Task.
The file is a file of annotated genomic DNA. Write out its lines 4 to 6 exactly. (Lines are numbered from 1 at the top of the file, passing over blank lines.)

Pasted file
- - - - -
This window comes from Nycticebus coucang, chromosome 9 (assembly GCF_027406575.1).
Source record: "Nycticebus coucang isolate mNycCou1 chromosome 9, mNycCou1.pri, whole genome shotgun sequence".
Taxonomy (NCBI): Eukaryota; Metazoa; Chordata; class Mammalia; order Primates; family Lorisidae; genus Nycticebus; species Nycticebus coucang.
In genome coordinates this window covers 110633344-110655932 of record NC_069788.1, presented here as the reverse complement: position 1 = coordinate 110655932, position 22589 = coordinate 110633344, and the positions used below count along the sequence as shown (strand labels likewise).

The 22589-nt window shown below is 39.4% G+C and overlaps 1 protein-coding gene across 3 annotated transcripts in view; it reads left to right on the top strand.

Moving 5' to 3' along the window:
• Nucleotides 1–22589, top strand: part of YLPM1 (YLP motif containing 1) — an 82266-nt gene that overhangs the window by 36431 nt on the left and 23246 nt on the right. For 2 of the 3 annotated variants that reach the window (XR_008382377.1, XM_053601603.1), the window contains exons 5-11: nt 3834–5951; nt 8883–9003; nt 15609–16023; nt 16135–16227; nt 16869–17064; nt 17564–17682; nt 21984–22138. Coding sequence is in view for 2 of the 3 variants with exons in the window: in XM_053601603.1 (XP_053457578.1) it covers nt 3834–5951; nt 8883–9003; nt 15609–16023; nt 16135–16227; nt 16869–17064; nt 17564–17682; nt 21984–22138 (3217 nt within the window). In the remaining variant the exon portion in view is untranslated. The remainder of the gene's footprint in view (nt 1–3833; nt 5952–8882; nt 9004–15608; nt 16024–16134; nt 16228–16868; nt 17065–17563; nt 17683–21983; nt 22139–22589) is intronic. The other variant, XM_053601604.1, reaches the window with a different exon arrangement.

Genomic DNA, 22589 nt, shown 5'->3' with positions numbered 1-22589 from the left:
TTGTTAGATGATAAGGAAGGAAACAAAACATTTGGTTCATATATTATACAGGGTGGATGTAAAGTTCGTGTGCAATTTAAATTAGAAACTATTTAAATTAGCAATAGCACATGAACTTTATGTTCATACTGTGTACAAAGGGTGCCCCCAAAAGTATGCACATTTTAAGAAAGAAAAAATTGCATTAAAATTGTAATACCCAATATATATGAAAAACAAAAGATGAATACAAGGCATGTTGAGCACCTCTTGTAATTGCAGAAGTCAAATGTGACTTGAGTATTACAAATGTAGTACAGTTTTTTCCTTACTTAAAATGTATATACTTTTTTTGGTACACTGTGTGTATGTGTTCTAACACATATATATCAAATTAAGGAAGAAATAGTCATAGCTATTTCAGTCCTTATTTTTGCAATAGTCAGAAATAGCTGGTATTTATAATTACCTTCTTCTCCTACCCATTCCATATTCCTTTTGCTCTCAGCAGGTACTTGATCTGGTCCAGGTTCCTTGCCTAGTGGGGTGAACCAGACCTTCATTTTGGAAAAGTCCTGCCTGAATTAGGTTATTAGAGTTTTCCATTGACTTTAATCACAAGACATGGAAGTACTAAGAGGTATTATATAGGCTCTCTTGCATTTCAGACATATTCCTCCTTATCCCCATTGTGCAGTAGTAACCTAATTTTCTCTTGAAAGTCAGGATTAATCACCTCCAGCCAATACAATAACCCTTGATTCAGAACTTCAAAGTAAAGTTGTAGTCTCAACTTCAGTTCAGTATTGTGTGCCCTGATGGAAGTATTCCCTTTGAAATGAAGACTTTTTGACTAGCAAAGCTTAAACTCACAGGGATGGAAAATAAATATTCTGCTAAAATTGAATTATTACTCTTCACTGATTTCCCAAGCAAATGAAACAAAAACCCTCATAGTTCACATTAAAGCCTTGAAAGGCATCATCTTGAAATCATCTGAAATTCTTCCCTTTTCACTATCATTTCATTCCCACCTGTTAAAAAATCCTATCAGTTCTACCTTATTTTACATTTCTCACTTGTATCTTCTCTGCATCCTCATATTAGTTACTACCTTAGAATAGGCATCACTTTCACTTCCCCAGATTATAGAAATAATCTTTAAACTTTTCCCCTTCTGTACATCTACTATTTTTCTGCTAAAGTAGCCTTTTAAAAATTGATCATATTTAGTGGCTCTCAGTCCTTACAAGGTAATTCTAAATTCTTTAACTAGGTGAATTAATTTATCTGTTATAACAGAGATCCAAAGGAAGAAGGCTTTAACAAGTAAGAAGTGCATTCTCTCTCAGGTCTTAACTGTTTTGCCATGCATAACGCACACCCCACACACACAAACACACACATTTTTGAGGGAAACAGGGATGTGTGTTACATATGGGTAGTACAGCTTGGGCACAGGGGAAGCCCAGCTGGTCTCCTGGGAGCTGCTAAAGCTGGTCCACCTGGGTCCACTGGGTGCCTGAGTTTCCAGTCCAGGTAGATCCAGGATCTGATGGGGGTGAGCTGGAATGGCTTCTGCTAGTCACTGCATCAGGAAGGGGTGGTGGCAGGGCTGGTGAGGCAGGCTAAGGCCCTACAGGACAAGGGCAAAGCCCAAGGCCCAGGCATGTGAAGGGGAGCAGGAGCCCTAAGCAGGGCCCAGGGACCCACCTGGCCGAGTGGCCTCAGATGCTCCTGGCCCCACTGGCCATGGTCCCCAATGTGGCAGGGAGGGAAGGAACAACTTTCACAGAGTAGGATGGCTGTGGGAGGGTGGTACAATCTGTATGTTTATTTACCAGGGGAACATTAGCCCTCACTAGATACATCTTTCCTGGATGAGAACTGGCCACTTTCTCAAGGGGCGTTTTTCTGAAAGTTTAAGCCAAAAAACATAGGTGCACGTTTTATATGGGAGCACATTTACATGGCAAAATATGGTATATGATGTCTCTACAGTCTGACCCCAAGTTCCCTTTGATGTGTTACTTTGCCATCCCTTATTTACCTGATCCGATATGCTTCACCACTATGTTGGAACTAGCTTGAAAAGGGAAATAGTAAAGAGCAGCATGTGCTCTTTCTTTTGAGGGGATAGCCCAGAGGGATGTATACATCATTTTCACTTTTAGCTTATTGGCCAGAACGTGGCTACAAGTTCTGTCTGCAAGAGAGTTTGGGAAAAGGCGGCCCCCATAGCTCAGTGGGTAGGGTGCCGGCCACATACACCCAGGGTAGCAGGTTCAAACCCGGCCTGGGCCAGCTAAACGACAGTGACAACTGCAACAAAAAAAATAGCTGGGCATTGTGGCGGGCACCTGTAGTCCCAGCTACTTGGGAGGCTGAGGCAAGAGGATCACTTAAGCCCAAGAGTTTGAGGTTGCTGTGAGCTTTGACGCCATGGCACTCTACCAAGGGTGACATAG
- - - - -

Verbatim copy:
In genome coordinates this window covers 110633344-110655932 of record NC_069788.1, presented here as the reverse complement: position 1 = coordinate 110655932, position 22589 = coordinate 110633344, and the positions used below count along the sequence as shown (strand labels likewise).

The 22589-nt window shown below is 39.4% G+C and overlaps 1 protein-coding gene across 3 annotated transcripts in view; it reads left to right on the top strand.

Moving 5' to 3' along the window: